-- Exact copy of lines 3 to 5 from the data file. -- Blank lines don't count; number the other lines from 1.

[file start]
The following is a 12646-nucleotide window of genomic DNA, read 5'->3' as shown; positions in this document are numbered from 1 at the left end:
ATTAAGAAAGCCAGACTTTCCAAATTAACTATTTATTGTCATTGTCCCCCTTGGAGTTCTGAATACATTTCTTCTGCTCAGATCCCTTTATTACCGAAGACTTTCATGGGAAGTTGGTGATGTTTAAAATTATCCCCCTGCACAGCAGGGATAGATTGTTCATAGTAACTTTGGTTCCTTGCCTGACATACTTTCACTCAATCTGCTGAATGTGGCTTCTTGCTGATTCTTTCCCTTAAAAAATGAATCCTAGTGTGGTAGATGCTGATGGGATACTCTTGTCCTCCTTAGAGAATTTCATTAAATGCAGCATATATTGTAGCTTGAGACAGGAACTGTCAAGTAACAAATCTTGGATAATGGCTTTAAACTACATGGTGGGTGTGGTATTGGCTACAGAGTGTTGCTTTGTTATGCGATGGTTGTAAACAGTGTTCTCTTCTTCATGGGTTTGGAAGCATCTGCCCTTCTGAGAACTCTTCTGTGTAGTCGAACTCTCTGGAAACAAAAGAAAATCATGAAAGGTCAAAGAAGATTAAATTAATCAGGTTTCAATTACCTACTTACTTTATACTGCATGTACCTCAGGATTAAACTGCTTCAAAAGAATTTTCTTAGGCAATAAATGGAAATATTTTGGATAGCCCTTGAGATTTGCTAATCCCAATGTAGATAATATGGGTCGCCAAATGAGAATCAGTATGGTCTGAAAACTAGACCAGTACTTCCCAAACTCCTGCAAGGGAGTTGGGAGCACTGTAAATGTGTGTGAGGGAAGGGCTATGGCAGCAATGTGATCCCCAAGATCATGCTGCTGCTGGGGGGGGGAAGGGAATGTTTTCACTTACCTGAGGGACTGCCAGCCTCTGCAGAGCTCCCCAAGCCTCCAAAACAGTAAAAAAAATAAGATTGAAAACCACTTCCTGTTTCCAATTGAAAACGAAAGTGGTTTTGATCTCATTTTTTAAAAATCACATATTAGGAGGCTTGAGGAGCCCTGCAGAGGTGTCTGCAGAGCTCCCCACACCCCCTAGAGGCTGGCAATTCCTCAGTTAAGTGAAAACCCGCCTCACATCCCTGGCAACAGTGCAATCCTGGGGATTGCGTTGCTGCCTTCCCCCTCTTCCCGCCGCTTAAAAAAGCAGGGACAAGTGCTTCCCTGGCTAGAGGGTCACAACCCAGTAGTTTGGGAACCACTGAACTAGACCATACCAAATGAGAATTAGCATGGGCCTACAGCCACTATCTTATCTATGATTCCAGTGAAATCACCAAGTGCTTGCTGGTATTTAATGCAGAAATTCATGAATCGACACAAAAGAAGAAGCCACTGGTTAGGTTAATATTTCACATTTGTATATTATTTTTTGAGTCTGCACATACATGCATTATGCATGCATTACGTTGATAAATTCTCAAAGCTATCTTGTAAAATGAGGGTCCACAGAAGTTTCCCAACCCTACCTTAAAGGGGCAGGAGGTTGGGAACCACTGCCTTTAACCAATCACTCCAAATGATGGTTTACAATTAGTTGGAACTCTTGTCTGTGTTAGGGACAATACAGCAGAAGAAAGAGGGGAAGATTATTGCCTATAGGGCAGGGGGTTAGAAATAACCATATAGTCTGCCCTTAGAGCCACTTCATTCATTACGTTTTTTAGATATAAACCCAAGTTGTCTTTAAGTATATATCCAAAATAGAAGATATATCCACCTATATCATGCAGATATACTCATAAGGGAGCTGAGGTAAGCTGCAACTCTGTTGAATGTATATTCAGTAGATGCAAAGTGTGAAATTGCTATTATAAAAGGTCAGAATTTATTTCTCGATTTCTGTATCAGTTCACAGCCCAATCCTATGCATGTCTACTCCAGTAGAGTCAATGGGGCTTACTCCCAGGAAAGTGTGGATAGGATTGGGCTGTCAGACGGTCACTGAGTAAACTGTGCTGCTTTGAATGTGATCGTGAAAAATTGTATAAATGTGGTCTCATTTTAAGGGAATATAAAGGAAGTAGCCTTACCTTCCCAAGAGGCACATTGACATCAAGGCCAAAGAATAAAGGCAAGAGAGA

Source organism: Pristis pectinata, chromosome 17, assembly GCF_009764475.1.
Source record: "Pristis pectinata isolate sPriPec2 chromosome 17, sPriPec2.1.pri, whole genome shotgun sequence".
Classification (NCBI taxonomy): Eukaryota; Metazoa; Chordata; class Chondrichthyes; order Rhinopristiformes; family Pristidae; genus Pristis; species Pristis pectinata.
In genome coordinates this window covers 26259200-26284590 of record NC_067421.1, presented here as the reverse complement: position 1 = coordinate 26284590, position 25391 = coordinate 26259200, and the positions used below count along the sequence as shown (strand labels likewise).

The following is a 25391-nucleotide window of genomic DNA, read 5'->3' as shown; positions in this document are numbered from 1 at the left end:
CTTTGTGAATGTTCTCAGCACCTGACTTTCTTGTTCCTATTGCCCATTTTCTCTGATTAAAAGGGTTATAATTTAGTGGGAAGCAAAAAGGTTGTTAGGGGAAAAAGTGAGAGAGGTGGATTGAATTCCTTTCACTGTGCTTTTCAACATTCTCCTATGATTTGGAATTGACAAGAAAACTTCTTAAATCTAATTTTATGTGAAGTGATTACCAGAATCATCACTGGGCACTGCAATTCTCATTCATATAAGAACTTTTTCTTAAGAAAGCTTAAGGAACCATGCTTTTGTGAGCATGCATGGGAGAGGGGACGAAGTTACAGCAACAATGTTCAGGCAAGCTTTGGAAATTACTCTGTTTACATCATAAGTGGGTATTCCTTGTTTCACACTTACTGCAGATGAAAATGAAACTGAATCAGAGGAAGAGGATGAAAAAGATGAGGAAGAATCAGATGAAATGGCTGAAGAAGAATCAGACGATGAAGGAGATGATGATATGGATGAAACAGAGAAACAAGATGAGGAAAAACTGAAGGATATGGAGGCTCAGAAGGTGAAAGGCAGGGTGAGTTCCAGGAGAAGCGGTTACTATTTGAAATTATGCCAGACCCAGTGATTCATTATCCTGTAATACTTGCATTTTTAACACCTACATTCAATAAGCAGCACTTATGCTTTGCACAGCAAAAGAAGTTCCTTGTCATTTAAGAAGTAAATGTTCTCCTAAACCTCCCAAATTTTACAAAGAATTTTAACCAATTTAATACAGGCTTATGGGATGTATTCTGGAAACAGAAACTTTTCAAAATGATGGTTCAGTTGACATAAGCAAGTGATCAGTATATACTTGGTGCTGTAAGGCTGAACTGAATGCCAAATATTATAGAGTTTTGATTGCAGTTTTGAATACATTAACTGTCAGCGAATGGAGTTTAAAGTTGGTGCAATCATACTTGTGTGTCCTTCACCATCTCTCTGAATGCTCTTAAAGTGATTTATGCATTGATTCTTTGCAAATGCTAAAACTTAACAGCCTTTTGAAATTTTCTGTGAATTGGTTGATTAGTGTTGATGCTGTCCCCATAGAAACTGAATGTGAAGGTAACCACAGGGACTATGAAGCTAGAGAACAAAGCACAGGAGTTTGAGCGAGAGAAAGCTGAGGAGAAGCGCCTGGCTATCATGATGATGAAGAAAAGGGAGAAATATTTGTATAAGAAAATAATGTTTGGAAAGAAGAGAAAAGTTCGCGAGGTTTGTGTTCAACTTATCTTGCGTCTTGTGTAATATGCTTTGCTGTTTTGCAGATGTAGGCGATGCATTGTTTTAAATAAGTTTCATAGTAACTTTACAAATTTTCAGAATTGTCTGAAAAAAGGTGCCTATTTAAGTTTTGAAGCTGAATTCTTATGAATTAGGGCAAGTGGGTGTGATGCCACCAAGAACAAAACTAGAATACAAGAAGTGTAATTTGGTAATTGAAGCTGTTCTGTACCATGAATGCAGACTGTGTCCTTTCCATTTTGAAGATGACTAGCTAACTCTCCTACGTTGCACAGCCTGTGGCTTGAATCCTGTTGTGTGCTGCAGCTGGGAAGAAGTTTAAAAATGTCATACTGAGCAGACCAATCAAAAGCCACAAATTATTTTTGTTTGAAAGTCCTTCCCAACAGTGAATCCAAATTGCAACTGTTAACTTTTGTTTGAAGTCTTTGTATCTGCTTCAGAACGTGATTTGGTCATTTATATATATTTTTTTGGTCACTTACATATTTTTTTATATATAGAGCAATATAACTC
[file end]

Source organism: Pristis pectinata, chromosome 17, assembly GCF_009764475.1.
Source record: "Pristis pectinata isolate sPriPec2 chromosome 17, sPriPec2.1.pri, whole genome shotgun sequence".
Classification (NCBI taxonomy): Eukaryota; Metazoa; Chordata; class Chondrichthyes; order Rhinopristiformes; family Pristidae; genus Pristis; species Pristis pectinata.